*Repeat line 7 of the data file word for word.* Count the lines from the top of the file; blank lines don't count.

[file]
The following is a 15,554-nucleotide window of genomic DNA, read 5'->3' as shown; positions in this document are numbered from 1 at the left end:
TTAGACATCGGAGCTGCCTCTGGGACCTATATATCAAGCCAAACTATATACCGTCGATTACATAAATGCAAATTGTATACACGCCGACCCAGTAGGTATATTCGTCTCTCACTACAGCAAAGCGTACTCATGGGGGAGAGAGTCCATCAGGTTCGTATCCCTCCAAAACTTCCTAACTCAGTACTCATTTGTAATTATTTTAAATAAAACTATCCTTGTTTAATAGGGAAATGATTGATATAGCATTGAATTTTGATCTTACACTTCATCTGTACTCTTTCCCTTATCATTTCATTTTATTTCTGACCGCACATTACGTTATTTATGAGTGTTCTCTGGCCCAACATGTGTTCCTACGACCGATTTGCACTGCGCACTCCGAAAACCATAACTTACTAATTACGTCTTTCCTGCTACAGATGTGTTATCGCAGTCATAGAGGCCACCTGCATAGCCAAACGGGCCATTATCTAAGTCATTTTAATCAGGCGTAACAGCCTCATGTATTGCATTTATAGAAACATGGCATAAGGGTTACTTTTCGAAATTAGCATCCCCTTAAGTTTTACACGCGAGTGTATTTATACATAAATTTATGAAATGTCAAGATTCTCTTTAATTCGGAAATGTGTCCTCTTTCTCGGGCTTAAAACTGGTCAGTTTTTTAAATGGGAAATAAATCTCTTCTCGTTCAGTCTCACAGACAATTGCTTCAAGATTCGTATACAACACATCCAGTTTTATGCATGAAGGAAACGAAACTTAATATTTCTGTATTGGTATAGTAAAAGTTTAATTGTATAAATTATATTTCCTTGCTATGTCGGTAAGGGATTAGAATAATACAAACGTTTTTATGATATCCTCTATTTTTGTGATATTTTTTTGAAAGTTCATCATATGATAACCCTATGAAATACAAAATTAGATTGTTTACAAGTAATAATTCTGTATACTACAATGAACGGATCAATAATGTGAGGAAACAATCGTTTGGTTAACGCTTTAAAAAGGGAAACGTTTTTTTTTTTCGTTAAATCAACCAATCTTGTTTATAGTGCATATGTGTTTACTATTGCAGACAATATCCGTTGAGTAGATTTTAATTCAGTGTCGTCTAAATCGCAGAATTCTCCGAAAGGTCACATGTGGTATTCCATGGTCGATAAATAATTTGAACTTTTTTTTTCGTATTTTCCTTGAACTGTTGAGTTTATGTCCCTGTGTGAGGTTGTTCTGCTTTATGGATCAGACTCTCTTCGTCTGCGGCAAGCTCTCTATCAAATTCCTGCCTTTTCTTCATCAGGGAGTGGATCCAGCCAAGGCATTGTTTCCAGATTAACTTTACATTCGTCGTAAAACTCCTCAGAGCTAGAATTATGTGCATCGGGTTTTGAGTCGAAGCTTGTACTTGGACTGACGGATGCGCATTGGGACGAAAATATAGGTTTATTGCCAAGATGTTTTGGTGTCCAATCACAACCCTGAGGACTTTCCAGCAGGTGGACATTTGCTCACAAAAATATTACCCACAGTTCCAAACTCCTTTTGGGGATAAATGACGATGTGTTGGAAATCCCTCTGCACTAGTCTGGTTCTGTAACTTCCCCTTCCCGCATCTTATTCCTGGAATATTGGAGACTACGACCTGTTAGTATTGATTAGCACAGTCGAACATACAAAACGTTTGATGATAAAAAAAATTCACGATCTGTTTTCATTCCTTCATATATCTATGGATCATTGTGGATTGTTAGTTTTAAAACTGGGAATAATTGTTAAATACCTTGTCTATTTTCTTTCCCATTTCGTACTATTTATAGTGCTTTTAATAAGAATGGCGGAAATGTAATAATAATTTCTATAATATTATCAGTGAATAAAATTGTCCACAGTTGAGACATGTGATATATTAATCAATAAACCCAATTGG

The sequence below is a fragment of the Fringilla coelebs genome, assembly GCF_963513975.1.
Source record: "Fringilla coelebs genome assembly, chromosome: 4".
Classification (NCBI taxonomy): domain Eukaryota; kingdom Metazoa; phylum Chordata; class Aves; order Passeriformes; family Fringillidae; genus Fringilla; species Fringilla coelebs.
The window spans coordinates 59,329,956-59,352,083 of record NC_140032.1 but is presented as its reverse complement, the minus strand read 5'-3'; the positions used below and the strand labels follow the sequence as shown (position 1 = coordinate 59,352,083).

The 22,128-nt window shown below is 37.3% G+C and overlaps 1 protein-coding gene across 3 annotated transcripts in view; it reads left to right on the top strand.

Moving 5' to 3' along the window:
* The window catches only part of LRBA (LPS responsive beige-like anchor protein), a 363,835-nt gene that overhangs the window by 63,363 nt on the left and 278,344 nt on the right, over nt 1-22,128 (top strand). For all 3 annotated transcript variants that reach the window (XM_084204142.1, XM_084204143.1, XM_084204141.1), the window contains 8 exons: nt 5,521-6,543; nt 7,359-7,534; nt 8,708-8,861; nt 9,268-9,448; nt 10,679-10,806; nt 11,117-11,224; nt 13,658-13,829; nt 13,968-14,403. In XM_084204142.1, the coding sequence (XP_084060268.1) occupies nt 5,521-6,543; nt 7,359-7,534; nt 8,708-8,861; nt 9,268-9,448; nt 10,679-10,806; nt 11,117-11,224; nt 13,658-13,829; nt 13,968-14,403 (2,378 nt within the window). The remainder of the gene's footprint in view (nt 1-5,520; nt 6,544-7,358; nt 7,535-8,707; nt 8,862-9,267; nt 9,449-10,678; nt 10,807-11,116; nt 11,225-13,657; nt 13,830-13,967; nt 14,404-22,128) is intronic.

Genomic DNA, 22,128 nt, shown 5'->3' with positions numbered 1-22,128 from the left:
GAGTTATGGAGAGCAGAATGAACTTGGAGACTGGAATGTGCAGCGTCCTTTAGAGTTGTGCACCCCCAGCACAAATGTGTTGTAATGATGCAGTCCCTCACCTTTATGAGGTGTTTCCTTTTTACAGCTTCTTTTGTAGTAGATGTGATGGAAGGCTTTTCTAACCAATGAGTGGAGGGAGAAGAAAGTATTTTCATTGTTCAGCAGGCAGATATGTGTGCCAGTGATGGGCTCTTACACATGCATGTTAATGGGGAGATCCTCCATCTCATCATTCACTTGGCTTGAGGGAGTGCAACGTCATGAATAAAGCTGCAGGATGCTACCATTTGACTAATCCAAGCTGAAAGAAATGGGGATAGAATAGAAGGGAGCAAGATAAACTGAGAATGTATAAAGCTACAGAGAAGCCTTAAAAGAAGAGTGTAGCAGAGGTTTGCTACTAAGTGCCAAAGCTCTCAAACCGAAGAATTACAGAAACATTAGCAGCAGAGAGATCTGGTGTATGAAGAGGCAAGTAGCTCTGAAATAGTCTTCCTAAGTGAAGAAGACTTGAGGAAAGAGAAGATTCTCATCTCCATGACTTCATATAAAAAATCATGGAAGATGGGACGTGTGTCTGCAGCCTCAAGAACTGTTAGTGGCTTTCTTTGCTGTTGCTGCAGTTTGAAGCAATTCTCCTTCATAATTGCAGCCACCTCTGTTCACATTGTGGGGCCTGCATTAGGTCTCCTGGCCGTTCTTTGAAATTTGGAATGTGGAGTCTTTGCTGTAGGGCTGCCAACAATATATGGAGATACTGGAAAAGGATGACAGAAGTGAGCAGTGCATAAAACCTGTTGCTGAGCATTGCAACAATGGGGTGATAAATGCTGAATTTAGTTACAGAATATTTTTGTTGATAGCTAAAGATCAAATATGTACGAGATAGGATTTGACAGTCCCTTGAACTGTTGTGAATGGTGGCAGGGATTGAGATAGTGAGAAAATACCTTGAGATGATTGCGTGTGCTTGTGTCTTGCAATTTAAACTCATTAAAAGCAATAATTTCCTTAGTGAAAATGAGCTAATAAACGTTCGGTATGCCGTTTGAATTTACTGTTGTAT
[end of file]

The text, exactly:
The 22,128-nt window shown below is 37.3% G+C and overlaps 1 protein-coding gene across 3 annotated transcripts in view; it reads left to right on the top strand.